Madness and Civilizaton

1961 book by Michel Foucault which argued that the rise of mental illness in the western world was necessitated by the aspirations of the enlightenment and the power structures it introduced.







The Maenads

"The maenads, or bacchanites, were a group of female devotees who left their homes to roam the wilderness in ecstatic devotion to Dionysus" [Microsoft Encarta 97 Encyclopedia. (c) 1993-1996 Microsoft Corporation].







Magdalen College, Oxford

Oxford University college, in which Lewis served as a Fellow from 1925 to 54.







magic lantern

An early, 19th Century forerunner of the motion picture projector.







Malvern Hills

Hills forming the southern border of the central English county of Worcesthire.








"[I]n some indigenous beliefs, as in Polynesia, a dynamic supernatural power or influence dwelling in and flowing from certain individuals, spirits, or things and capable of producing great good or evil" [New World Dictionary].







"Man Born Blind"

Short story by C. S. Lewis, first published in The Dark Tower and Other Stories (1977).








"[A]ncient religion named for its founder, the Persian sage Mani (circa 216-76?); for a period of several centuries, it presented a major challenge to Christianity" [Microsoft Encarta 97 Encyclopedia 1993-1996 Microsoft Corporation].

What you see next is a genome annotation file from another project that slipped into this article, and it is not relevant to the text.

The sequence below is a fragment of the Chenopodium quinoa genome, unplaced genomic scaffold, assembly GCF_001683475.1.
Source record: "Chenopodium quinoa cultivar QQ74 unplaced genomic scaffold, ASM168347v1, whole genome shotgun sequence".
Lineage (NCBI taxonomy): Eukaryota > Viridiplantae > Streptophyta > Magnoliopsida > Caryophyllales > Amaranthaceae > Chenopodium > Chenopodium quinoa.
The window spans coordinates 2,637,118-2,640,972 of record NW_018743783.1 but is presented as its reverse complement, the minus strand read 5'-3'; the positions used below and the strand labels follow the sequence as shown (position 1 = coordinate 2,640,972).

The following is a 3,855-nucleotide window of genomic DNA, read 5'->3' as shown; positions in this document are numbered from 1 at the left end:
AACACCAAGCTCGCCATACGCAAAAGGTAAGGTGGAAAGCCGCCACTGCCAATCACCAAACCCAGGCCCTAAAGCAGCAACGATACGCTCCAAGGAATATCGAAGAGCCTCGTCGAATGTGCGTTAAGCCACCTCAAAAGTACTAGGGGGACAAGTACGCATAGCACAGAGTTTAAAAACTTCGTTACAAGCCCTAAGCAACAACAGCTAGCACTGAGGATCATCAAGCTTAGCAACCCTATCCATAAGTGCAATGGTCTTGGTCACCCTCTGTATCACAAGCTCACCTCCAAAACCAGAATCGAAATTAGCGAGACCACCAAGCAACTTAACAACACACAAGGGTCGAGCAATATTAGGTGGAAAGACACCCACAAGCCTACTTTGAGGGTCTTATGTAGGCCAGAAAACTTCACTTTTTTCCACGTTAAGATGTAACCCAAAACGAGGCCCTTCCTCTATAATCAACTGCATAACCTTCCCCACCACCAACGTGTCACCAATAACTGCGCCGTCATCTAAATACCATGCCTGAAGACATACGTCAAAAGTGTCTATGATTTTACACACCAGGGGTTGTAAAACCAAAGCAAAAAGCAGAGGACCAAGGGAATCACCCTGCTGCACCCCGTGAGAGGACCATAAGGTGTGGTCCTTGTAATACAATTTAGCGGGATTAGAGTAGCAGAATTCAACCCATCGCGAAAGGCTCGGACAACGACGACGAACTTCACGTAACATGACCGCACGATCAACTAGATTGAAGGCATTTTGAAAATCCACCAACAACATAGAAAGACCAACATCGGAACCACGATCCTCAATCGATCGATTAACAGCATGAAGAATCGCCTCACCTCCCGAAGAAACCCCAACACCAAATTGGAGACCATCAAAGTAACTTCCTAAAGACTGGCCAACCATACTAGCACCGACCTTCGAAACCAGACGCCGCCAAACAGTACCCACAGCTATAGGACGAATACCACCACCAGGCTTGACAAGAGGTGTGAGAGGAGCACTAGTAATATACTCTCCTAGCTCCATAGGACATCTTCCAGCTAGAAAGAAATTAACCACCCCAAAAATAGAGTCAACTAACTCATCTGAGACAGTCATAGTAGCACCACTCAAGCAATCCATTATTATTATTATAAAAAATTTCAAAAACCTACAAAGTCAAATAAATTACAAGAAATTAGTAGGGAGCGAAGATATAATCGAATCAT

Marxist criticsm

A critical approach to the study of literature/culture which emphasizes the economic circumstances that govern the production of works of literature, art, etc.








The Hindu term for "illusion."








"[A] devotee of the goddess Hecate, and one of the great sorceresses of the ancient world. She was the daughter of King Aeetes of Colchis, and the granddaughter of Helios, the sun god" [Encyclopedia Mythica].








In Greek myth, one of the Gorgons; a terrifying female monster with snakes for hair, whose image turned all who saw her to stone. She was killed by the hero Perseus.







Memories, Dreams, Reflections

Partly dictated (to Aniela Jaffé), partly written autobiography by C. G. Jung.








"Any doctrine insisting upon the exclusive reality of minds and their inner states" (DPR).